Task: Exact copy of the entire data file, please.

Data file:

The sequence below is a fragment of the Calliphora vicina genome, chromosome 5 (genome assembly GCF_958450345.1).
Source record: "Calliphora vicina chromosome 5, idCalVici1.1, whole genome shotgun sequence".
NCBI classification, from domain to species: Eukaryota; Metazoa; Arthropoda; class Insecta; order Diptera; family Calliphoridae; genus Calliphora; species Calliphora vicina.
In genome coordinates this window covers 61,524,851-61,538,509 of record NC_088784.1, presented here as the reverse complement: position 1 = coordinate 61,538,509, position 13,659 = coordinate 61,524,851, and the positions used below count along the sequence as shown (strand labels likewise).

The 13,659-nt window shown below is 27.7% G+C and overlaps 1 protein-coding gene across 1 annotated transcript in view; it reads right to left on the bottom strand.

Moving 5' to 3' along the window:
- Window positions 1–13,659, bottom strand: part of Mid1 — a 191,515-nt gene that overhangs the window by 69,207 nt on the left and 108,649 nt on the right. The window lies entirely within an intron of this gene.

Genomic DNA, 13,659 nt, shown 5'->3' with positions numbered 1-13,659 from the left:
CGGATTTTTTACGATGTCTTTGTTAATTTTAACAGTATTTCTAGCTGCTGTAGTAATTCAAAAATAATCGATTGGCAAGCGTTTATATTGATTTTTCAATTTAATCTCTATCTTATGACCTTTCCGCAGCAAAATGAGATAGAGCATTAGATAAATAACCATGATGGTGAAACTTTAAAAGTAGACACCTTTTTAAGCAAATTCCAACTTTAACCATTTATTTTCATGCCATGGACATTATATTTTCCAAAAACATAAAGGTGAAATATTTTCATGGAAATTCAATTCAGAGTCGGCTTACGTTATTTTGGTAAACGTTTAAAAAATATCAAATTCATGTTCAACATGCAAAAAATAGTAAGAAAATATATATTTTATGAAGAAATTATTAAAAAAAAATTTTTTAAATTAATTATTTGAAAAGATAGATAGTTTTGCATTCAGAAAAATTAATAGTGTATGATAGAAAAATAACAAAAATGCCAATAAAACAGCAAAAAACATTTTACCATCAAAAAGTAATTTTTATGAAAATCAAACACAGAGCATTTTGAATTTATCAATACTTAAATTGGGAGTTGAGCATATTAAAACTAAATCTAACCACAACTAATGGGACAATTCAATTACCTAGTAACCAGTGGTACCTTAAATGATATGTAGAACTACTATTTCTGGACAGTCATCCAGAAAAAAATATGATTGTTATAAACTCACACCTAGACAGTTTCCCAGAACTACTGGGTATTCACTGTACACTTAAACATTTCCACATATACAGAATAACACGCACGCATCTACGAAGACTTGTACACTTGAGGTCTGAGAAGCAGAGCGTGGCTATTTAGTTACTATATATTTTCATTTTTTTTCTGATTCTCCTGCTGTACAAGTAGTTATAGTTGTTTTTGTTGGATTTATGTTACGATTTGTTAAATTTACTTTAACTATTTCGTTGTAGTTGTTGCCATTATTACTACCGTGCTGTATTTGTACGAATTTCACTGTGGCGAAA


The sequence below is a fragment of the Calliphora vicina genome, chromosome 5 (genome assembly GCF_958450345.1).
Source record: "Calliphora vicina chromosome 5, idCalVici1.1, whole genome shotgun sequence".
NCBI classification, from domain to species: Eukaryota; Metazoa; Arthropoda; class Insecta; order Diptera; family Calliphoridae; genus Calliphora; species Calliphora vicina.
In genome coordinates this window covers 61,524,851-61,538,509 of record NC_088784.1, presented here as the reverse complement: position 1 = coordinate 61,538,509, position 13,659 = coordinate 61,524,851, and the positions used below count along the sequence as shown (strand labels likewise).

The 13,659-nt window shown below is 27.7% G+C and overlaps 1 protein-coding gene across 1 annotated transcript in view; it reads right to left on the bottom strand.

Moving 5' to 3' along the window:
- Window positions 1–13,659, bottom strand: part of Mid1 — a 191,515-nt gene that overhangs the window by 69,207 nt on the left and 108,649 nt on the right. The window lies entirely within an intron of this gene.

Genomic DNA, 13,659 nt, shown 5'->3' with positions numbered 1-13,659 from the left:
CGGATTTTTTACGATGTCTTTGTTAATTTTAACAGTATTTCTAGCTGCTGTAGTAATTCAAAAATAATCGATTGGCAAGCGTTTATATTGATTTTTCAATTTAATCTCTATCTTATGACCTTTCCGCAGCAAAATGAGATAGAGCATTAGATAAATAACCATGATGGTGAAACTTTAAAAGTAGACACCTTTTTAAGCAAATTCCAACTTTAACCATTTATTTTCATGCCATGGACATTATATTTTCCAAAAACATAAAGGTGAAATATTTTCATGGAAATTCAATTCAGAGTCGGCTTACGTTATTTTGGTAAACGTTTAAAAAATATCAAATTCATGTTCAACATGCAAAAAATAGTAAGAAAATATATATTTTATGAAGAAATTATTAAAAAAAAATTTTTTAAATTAATTATTTGAAAAGATAGATAGTTTTGCATTCAGAAAAATTAATAGTGTATGATAGAAAAATAACAAAAATGCCAATAAAACAGCAAAAAACATTTTACCATCAAAAAGTAATTTTTATGAAAATCAAACACAGAGCATTTTGAATTTATCAATACTTAAATTGGGAGTTGAGCATATTAAAACTAAATCTAACCACAACTAATGGGACAATTCAATTACCTAGTAACCAGTGGTACCTTAAATGATATGTAGAACTACTATTTCTGGACAGTCATCCAGAAAAAAATATGATTGTTATAAACTCACACCTAGACAGTTTCCCAGAACTACTGGGTATTCACTGTACACTTAAACATTTCCACATATACAGAATAACACGCACGCATCTACGAAGACTTGTACACTTGAGGTCTGAGAAGCAGAGCGTGGCTATTTAGTTACTATATATTTTCATTTTTTTTCTGATTCTCCTGCTGTACAAGTAGTTATAGTTGTTTTTGTTGGATTTATGTTACGATTTGTTAAATTTACTTTAACTATTTCGTTGTAGTTGTTGCCATTATTACTACCGTGCTGTATTTGTACGAATTTCACTGTGGCGAAA